Some clarity in war over Internet access
The fight over open access to the Internet has turned into a public relations war and a political football in Congress.
Last month, FCC Chairman Julius Genachowski announced his proposal to clarify the agency's authority to oversee the likes of AT&T, Verizon and Comcast in their critical roles as providers of transport links to high-speed Internet access. His approach has strong support from fellow Commissioners Michael Copps and Mignon Clyburn.
Since that announcement, opponents of his proposal have recruited proxies to mount a major disinformation campaign. Separate groups of Democratic and Republican congressmen have communicated their opposition to the proposal while others in Congress have supported it. Civil liberties and civil rights groups have weighed in for or against the proposal, depending on whether they see it as promoting or slowing broadband deployment and adoption.
At issue is how best to restore FCC oversight of major telephone and cable companies when they provide access to the Internet. They serve as gatekeepers because of their unique role in providing such access, but FCC oversight of these gatekeepers has been in doubt since an April federal appellate court decision in Comcast v. FCC rejected the agency's prior oversight approach.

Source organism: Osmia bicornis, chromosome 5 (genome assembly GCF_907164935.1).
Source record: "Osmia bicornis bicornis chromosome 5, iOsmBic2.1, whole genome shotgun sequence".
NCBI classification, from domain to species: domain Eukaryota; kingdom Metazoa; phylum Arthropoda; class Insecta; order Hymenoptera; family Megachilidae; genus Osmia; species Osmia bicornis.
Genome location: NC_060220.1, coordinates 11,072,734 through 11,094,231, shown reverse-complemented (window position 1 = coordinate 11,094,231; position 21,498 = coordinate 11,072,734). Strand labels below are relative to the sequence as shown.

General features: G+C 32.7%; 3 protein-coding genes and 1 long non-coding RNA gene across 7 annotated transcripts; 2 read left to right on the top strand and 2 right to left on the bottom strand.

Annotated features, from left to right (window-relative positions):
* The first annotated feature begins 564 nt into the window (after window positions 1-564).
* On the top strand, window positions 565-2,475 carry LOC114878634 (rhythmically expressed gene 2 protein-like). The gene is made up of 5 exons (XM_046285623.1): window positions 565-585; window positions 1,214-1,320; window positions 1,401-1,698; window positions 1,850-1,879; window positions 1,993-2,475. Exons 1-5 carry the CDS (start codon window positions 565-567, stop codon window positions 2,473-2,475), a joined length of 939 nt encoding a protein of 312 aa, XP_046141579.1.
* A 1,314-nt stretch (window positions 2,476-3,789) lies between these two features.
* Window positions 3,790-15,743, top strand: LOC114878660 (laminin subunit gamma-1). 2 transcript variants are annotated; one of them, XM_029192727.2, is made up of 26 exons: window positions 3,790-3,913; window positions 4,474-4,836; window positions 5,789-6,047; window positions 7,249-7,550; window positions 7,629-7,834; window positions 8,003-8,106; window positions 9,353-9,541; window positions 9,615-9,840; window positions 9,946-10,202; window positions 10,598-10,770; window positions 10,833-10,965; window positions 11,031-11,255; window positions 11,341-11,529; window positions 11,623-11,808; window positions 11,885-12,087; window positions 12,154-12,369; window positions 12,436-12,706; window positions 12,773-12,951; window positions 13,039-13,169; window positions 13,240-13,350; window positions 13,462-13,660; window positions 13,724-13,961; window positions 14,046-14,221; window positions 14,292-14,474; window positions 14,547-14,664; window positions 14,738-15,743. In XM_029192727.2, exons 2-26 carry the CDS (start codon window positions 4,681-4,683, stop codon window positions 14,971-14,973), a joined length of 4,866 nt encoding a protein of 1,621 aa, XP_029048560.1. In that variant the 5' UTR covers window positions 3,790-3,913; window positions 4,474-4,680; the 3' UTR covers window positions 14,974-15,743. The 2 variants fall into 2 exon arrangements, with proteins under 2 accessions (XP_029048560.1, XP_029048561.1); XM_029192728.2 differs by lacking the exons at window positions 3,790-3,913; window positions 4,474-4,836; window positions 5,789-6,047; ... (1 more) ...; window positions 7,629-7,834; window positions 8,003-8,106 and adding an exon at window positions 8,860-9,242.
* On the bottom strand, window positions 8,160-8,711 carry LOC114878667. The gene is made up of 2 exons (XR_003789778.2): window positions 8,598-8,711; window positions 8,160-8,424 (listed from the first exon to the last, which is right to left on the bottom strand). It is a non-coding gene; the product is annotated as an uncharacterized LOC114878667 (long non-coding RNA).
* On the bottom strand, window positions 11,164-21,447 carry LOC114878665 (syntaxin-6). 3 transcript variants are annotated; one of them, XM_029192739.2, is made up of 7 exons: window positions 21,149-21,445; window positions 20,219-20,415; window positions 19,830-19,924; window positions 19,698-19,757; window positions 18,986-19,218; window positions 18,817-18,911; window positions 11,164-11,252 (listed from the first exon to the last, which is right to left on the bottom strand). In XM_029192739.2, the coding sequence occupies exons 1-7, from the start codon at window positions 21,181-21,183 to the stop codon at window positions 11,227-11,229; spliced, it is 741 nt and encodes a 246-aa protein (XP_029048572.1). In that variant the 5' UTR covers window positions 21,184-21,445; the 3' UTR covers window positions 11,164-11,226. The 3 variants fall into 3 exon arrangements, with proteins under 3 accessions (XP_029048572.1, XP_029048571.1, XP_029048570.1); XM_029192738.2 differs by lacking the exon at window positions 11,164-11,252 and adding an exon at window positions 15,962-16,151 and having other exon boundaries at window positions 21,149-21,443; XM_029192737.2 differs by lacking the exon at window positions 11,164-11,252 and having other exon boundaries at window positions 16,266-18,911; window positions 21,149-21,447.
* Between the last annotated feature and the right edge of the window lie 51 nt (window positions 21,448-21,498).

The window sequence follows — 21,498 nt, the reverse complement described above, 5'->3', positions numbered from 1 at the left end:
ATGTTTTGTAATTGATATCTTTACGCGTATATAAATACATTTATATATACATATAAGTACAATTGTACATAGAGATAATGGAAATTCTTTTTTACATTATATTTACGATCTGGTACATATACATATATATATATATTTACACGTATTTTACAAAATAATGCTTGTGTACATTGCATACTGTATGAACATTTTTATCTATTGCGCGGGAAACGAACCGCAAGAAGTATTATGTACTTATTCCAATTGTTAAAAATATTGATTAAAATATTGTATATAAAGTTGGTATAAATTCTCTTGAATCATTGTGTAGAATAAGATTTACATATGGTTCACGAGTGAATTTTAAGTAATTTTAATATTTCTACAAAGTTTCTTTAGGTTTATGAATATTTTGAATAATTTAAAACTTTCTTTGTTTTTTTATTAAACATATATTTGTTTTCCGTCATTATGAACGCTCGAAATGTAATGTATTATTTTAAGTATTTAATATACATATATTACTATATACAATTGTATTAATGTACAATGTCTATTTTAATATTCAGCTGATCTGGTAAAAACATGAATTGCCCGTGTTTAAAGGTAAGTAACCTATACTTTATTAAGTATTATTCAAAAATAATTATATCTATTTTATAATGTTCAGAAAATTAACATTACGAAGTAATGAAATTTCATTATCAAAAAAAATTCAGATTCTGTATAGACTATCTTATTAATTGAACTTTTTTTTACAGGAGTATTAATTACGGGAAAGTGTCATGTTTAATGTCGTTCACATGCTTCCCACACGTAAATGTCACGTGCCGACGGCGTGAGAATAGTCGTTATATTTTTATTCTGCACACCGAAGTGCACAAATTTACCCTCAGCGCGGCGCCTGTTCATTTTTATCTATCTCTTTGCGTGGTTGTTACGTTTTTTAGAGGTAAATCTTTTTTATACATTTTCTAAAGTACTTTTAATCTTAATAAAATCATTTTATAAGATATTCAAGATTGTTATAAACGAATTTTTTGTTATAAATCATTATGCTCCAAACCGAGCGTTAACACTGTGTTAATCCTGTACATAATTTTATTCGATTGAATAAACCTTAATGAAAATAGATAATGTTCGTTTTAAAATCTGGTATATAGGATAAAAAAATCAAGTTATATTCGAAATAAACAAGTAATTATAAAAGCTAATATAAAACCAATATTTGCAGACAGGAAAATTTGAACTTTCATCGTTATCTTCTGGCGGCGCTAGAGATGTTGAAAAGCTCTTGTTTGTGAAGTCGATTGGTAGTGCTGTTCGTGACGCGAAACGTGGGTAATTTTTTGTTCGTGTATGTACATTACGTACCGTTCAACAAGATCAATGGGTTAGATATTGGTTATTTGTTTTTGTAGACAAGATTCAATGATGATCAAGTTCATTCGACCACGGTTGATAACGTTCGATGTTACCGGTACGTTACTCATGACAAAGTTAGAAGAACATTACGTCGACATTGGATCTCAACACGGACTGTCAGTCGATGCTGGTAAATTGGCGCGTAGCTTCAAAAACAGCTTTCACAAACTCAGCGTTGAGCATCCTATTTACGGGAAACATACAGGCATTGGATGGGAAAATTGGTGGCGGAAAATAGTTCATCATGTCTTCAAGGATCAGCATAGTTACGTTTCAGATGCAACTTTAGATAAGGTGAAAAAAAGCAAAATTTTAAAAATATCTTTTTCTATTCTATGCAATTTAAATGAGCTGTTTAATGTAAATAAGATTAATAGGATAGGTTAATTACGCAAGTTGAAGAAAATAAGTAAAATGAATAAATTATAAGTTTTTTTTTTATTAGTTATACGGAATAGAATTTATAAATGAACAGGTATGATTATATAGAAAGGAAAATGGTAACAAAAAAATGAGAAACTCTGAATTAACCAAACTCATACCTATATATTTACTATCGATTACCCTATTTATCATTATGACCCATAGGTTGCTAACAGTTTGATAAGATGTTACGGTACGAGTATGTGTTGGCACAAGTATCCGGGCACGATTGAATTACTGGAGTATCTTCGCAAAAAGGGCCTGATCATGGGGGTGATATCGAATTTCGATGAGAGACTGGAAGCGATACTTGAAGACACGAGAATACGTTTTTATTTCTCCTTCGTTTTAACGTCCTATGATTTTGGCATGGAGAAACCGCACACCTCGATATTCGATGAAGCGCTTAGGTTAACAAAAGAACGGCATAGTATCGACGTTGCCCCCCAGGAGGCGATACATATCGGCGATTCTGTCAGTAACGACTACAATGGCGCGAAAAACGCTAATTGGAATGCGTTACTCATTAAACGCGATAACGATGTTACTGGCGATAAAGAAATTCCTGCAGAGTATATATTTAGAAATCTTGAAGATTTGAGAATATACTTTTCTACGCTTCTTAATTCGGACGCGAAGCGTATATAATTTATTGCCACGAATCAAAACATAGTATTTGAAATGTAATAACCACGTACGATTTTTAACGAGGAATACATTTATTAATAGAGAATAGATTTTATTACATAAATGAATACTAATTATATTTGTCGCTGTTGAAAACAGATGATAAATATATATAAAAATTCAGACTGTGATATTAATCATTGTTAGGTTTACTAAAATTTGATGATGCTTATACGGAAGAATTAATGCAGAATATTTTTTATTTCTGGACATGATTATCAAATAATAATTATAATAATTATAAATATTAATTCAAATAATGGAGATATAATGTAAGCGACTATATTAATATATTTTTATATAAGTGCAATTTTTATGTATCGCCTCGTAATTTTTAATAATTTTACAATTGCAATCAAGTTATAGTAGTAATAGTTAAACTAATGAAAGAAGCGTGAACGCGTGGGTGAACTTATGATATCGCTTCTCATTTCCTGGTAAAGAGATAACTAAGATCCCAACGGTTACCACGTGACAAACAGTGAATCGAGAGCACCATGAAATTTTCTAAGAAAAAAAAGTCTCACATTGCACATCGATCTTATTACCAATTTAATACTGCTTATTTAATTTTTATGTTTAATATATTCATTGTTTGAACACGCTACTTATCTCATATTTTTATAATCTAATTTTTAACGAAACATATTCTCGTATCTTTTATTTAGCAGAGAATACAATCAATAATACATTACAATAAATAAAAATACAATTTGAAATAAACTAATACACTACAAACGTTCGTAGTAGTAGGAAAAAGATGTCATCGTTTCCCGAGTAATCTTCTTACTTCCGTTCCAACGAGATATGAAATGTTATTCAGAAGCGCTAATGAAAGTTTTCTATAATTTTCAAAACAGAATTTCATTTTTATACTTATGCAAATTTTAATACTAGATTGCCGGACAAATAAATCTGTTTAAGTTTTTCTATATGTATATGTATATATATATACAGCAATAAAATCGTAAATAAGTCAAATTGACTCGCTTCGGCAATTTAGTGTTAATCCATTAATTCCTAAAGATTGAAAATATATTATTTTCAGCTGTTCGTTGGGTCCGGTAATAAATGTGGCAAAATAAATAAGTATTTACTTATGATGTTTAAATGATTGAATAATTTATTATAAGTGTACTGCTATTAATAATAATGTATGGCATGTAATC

Genachowski called for a "Third Way" approach, using a "light touch" version of statutes and rules that always have governed the provision of communications transport services. Citizens groups that see the Internet as a tool of free expression and high-tech companies that need an open Internet to grow and innovate generally support the proposal. Major telephone and cable companies now challenge the FCC's ability to adopt this approach.
The FCC and these gatekeepers agree on at least one thing: the regulatory approach in place for a decade prior to Comcast v. FCC benefited everyone, including Internet users, telephone and cable companies that have spent billions of dollars on high-speed Internet infrastructure, and the thousands of content generators who use the open Internet to disseminate messages and conduct business. The gatekeepers' remaining arguments and rhetoric create more confusion than clarity. The fact is that the gatekeepers, not the FCC, are the ones pressing for fundamental change in the regulatory status quo.